Glenwood Springs’ Planning and Zoning Commission discusses pot regs |

Glenwood Springs’ Planning and Zoning Commission discusses pot regs

Glenwood Springs’ Planning and Zoning Commission discussed on Tuesday capping the number of marijuana retail businesses and adding and extending buffers where such businesses would not be allowed.

Though no decision was made on changing regulations, much of the discussion was in favor of limiting the number of retail businesses through use of buffers rather than by instituting a maximum allowable number of shops, or cap.

A buffer is an area determined by a distance in all directions from the boundaries of a use, such as a school, where new pot shops would not be given a license to operate.

Glenwood currently has no cap. It prohibits a retail marijuana establishment from being approved within 500 feet of kindergarten through 12th grade schools or within 900 feet of another pot shop.

City staff has determined that with existing buffers, Glenwood could approve 10 more pot shops for a total of 19. 

Commission chair Marco Dehm said, “I’d put a cap of 10 on it for Glenwood and leave it alone.”

City staff presented a table of regulations from 16 jurisdictions across the state. 

The information that most interested the commission was: three of the 16 have a buffer around parks; seven have a cap; eight have a buffer around drug/alcohol treatment/mental health facilities, hospitals or halfway houses; nine have a 1,000-foot buffer around schools; and nine have a buffer around child care facilities.

Green Joint owner Daniel Sullivan gave a presentation about how it’s too difficult to get a marijuana license in some Colorado municipalities but too easy in others, such as Glenwood.

“It comes to a point when enough is enough. We don’t need 30 liquor stores, we don’t need 19 pot stores,” he said. “I’m ready for a level playing field here in Glenwood.”

That prompted a response during public comment from Matthew Bennett of New Castle, the only area town that does not allow retail marijuana.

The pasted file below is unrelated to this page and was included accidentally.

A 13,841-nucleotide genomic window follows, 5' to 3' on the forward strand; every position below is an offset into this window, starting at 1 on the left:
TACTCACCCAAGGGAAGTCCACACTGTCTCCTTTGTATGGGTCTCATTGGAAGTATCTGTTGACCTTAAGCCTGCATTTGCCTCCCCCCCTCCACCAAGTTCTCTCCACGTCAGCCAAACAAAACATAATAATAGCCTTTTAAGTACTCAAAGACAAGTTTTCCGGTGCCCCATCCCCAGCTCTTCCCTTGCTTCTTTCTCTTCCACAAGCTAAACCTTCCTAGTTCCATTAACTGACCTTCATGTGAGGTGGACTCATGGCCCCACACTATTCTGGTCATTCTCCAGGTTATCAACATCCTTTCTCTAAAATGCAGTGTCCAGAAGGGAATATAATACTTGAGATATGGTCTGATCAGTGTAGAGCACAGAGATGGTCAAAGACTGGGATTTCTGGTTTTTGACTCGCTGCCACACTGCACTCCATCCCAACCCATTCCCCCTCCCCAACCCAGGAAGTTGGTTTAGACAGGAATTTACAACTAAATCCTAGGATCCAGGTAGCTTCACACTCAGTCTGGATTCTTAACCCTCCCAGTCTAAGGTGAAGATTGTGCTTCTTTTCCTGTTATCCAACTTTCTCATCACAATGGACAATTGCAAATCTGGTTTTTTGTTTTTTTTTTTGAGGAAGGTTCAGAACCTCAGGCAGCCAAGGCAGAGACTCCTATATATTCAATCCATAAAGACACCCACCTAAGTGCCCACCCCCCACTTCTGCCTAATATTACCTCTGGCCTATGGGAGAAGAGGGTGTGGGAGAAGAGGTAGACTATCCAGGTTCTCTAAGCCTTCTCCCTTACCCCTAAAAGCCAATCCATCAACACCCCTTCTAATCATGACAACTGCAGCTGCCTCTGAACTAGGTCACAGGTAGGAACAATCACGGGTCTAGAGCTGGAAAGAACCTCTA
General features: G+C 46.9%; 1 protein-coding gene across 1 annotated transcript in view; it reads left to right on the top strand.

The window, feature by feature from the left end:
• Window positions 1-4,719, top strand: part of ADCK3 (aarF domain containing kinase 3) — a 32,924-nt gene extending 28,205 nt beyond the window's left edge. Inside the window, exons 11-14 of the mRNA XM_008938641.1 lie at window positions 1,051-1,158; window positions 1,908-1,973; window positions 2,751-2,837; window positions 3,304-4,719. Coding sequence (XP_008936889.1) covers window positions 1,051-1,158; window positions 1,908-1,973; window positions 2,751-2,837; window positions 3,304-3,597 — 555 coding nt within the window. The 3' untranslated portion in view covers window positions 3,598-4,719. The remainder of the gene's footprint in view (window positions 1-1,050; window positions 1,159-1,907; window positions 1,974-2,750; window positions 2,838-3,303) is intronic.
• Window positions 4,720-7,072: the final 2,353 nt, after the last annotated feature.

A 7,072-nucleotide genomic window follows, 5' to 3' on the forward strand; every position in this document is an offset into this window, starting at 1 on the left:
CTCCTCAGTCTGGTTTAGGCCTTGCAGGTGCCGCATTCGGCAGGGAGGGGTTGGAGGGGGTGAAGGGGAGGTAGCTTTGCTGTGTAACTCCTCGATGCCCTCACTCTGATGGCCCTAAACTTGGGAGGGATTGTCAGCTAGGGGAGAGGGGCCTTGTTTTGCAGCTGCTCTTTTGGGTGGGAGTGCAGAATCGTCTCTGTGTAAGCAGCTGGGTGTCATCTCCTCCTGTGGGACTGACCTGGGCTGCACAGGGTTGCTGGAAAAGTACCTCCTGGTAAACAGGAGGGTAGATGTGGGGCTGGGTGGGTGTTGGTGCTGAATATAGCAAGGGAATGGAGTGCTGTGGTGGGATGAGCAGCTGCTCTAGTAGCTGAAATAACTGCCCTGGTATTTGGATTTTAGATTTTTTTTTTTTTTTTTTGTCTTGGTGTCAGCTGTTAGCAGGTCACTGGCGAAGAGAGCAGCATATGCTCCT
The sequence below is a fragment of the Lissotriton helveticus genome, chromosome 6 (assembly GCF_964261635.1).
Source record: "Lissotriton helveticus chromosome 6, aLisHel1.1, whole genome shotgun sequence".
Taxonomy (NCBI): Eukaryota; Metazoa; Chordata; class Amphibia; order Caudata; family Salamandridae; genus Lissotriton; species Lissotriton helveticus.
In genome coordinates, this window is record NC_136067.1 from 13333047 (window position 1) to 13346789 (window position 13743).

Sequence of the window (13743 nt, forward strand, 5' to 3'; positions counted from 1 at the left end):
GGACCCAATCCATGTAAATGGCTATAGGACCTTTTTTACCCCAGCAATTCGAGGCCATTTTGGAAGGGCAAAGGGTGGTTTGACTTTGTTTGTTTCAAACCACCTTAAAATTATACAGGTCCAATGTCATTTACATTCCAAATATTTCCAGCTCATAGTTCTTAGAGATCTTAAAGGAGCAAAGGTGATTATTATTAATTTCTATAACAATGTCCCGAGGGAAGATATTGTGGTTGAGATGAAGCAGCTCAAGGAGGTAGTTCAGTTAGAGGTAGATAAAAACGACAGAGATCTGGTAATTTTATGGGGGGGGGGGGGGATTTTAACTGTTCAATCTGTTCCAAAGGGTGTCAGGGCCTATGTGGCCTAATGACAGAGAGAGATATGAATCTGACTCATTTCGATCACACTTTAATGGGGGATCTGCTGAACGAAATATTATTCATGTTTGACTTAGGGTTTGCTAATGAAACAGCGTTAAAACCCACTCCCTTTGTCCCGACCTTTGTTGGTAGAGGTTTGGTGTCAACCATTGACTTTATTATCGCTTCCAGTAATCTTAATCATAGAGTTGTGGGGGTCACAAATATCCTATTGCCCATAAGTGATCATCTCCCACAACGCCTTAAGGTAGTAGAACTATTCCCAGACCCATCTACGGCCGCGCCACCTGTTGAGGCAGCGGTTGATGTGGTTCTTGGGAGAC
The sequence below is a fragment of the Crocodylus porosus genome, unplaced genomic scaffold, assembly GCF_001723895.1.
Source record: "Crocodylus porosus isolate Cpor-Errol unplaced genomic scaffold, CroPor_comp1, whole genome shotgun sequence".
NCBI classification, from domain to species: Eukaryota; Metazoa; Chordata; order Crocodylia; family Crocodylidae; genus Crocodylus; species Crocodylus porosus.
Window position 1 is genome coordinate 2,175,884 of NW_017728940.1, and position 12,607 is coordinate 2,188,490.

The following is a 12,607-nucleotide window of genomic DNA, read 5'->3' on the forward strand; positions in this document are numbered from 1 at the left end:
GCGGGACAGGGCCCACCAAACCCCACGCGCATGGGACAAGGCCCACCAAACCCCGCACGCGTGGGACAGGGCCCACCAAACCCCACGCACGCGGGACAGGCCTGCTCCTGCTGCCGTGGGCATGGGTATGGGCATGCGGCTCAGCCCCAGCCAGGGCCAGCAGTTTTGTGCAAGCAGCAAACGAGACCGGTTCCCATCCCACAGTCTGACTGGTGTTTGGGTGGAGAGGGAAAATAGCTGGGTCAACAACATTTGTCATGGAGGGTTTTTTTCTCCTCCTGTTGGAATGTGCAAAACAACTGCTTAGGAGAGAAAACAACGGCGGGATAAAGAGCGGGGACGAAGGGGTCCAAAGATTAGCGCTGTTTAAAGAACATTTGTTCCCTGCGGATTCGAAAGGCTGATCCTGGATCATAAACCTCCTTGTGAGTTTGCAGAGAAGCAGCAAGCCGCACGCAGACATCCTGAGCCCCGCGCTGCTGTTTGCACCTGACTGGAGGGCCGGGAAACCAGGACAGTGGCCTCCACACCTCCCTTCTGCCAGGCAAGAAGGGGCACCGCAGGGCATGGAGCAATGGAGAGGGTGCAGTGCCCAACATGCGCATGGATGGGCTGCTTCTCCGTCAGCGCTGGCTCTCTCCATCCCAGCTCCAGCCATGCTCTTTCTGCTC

“Don’t let some guy who would suffer from the competition tell you how to run the show,” he said.

Bennett is a former Post Independent reporter who left in June.

In P&Z’s discussion, commissioner Ingrid Wussow said, “To have 19 [pot shops] with our population seems excessive. … So many of the other communities have much more restrictive distancing measures in areas that it [seems to have been] an oversight that we didn’t include those as well.”

Commissioner Carolyn Cipperly saw value in buffers around parks, alcohol and drug rehab facilities, and schools, but didn’t understand keeping pot sales away from child care facilities.

“I don’t quite get daycare centers. Do we think 5-year-olds are going to try to buy marijuana?” she asked.

Commissioner Kathryn Grosscup said, “I think kids who are under 5 understand stuff, so I don’t think there’s a lot of difference between school and daycare.”

Wussow said increasing buffers around schools and adding buffers around drug and alcohol treatment facilities and parks makes sense for two reasons.

“What it does is twofold. … We’re not putting limits on businesses. We’re saying if you can find a location that meets our aesthetic and community goals, more power to you to run a business. But in turn it says these aren’t good locations for you to run a business like this,” she said.

Wussow said that buffers could be used to limit the number of possible pot shops.

“I’m saying no cap and stronger restrictions on location. In turn it makes it much more difficult for people to find a location,” she said. 

Commissioner Kathryn Grosscup said she liked Wussow’s thinking and suggested increasing the schools buffer to 1,000 feet to be more in line with other communities. She said the 1,000-foot buffer should apply to daycare facilities as well.

Commissioner George Shaver said a parks buffer by itself could effectively limit the number of pot shops.

“There are a lot of parks around. I think that would do a lot toward limiting the number of locations in town. … I’d be curious to see what that alone would do,” he said.

Cipperly asked what would happen if a school or halfway house wanted to move within the buffer zone of an existing pot shop.

City senior planner Trent Hyatt replied, “We would only be regulating the marijuana use … so that existing marijuana location would become a legal nonconforming use.”

The work session during Tuesday’s regular meeting was a continuation of a discussion from the July meeting, and discussion will continue at the September meeting with maps drawn up by Hyatt that show how many pot shops could be allowed with buffers of varying distances around child care facilities, halfway houses, alcohol and drug treatment facilities, K-12 schools and parks.

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